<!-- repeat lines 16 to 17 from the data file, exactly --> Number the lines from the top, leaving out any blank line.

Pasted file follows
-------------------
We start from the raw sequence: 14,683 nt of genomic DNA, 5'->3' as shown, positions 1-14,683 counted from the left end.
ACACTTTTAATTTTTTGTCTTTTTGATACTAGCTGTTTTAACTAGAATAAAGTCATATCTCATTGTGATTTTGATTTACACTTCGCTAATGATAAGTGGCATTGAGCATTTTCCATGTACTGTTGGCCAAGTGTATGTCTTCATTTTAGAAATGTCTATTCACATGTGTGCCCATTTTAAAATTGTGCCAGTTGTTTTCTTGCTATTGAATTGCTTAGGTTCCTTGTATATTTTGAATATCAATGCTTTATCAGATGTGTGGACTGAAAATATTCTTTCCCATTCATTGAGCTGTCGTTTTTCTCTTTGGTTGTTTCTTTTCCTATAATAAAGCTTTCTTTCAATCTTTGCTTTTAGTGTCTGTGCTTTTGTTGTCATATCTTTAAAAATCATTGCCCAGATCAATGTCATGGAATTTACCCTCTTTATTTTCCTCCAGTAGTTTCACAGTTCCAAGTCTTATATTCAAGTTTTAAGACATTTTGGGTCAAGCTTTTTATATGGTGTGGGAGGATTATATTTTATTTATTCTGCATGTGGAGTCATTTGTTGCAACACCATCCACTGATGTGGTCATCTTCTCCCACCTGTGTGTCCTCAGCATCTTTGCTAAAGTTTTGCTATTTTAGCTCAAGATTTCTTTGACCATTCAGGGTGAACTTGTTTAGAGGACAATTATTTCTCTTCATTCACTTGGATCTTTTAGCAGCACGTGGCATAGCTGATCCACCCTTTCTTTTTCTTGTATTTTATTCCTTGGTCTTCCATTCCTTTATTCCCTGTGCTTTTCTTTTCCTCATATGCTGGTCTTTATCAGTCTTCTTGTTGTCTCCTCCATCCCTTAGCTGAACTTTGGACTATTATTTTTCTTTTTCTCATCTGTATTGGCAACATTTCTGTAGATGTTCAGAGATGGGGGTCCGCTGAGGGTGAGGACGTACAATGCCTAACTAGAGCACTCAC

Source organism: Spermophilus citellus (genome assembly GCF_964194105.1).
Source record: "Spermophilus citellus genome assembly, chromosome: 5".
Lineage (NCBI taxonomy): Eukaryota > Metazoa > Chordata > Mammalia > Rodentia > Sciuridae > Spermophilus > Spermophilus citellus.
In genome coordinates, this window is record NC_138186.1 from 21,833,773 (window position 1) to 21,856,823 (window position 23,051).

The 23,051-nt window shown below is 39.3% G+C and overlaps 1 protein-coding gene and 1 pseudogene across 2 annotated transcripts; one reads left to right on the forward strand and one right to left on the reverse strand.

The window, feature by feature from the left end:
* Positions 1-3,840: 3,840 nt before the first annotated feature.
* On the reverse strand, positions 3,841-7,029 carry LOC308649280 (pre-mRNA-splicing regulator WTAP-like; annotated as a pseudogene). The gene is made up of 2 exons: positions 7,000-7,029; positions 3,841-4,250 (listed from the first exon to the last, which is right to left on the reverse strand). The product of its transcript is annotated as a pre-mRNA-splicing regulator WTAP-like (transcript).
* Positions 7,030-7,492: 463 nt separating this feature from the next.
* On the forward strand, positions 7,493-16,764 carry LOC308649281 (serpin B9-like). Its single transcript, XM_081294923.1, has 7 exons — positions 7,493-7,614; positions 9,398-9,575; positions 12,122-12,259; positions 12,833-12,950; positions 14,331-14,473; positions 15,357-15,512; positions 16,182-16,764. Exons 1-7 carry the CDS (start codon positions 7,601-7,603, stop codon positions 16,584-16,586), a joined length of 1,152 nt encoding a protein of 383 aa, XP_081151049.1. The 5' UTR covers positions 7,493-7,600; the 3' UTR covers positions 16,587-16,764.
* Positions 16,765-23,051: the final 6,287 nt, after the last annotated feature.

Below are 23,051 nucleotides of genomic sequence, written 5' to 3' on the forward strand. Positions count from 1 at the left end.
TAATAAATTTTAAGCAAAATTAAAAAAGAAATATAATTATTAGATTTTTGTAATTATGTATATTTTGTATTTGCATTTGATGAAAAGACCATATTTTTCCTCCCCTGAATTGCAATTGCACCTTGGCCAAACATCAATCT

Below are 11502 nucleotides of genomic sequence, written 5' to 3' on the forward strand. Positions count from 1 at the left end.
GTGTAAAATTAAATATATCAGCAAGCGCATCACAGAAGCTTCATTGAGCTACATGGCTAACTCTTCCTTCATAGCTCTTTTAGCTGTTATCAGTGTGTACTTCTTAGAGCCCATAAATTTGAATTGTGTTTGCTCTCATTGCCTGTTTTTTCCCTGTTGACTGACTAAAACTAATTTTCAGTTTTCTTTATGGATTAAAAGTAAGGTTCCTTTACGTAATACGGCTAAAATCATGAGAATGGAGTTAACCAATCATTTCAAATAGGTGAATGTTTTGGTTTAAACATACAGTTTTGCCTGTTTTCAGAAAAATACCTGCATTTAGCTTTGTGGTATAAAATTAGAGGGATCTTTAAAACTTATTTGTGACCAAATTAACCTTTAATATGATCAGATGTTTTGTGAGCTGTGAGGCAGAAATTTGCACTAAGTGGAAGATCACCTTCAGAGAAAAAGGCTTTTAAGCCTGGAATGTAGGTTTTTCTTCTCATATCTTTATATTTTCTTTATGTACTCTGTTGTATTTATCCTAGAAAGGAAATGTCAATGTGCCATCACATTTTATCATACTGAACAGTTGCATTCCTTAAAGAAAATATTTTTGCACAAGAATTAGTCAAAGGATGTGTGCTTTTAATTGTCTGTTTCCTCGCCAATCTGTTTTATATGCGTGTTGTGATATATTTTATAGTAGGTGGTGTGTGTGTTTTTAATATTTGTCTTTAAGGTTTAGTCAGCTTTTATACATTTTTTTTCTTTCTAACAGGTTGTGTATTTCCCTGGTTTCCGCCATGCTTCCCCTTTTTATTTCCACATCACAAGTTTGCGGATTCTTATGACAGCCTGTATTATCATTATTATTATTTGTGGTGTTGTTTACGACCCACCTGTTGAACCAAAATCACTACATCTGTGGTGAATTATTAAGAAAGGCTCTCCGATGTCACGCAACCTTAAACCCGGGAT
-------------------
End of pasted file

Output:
Below are 11502 nucleotides of genomic sequence, written 5' to 3' on the forward strand. Positions count from 1 at the left end.
GTGTAAAATTAAATATATCAGCAAGCGCATCACAGAAGCTTCATTGAGCTACATGGCTAACTCTTCCTTCATAGCTCTTTTAGCTGTTATCAGTGTGTACTTCTTAGAGCCCATAAATTTGAATTGTGTTTGCTCTCATTGCCTGTTTTTTCCCTGTTGACTGACTAAAACTAATTTTCAGTTTTCTTTATGGATTAAAAGTAAGGTTCCTTTACGTAATACGGCTAAAATCATGAGAATGGAGTTAACCAATCATTTCAAATAGGTGAATGTTTTGGTTTAAACATACAGTTTTGCCTGTTTTCAGAAAAATACCTGCATTTAGCTTTGTGGTATAAAATTAGAGGGATCTTTAAAACTTATTTGTGACCAAATTAACCTTTAATATGATCAGATGTTTTGTGAGCTGTGAGGCAGAAATTTGCACTAAGTGGAAGATCACCTTCAGAGAAAAAGGCTTTTAAGCCTGGAATGTAGGTTTTTCTTCTCATATCTTTATATTTTCTTTATGTACTCTGTTGTATTTATCCTAGAAAGGAAATGTCAATGTGCCATCACATTTTATCATACTGAACAGTTGCATTCCTTAAAGAAAATATTTTTGCACAAGAATTAGTCAAAGGATGTGTGCTTTTAATTGTCTGTTTCCTCGCCAATCTGTTTTATATGCGTGTTGTGATATATTTTATAGTAGGTGGTGTGTGTGTTTTTAATATTTGTCTTTAAGGTTTAGTCAGCTTTTATACATTTTTTTTCTTTCTAACAGGTTGTGTATTTCCCTGGTTTCCGCCATGCTTCCCCTTTTTATTTCCACATCACAAGTTTGCGGATTCTTATGACAGCCTGTATTATCATTATTATTATTTGTGGTGTTGTTTACGACCCACCTGTTGAACCAAAATCACTACATCTGTGGTGAATTATTAAGAAAGGCTCTCCGATGTCACGCAACCTTAAACCCGGGAT